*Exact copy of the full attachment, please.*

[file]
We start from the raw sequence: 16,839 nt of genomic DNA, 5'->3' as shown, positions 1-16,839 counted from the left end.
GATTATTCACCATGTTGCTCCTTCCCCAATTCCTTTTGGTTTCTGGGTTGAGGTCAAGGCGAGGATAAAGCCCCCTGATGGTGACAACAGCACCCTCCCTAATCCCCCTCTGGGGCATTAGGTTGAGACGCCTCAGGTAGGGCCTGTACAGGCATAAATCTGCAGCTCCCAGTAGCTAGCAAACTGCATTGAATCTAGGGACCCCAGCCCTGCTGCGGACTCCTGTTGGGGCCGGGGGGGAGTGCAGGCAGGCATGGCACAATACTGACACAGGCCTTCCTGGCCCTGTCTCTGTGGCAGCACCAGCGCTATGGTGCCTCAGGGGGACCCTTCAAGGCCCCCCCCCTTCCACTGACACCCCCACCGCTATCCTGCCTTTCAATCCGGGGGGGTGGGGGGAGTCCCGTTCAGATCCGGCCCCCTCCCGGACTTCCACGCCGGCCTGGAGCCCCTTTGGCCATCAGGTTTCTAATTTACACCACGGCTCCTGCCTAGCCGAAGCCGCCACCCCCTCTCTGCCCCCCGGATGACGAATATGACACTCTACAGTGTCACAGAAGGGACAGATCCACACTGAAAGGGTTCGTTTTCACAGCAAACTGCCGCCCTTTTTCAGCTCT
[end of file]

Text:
We start from the raw sequence: 16,839 nt of genomic DNA, 5'->3' as shown, positions 1-16,839 counted from the left end.
GATTATTCACCATGTTGCTCCTTCCCCAATTCCTTTTGGTTTCTGGGTTGAGGTCAAGGCGAGGATAAAGCCCCCTGATGGTGACAACAGCACCCTCCCTAATCCCCCTCTGGGGCATTAGGTTGAGACGCCTCAGGTAGGGCCTGTACAGGCATAAATCTGCAGCTCCCAGTAGCTAGCAAACTGCATTGAATCTAGGGACCCCAGCCCTGCTGCGGACTCCTGTTGGGGCCGGGGGGGAGTGCAGGCAGGCATGGCACAATACTGACACAGGCCTTCCTGGCCCTGTCTCTGTGGCAGCACCAGCGCTATGGTGCCTCAGGGGGACCCTTCAAGGCCCCCCCCCTTCCACTGACACCCCCACCGCTATCCTGCCTTTCAATCCGGGGGGGTGGGGGGAGTCCCGTTCAGATCCGGCCCCCTCCCGGACTTCCACGCCGGCCTGGAGCCCCTTTGGCCATCAGGTTTCTAATTTACACCACGGCTCCTGCCTAGCCGAAGCCGCCACCCCCTCTCTGCCCCCCGGATGACGAATATGACACTCTACAGTGTCACAGAAGGGACAGATCCACACTGAAAGGGTTCGTTTTCACAGCAAACTGCCGCCCTTTTTCAGCTCT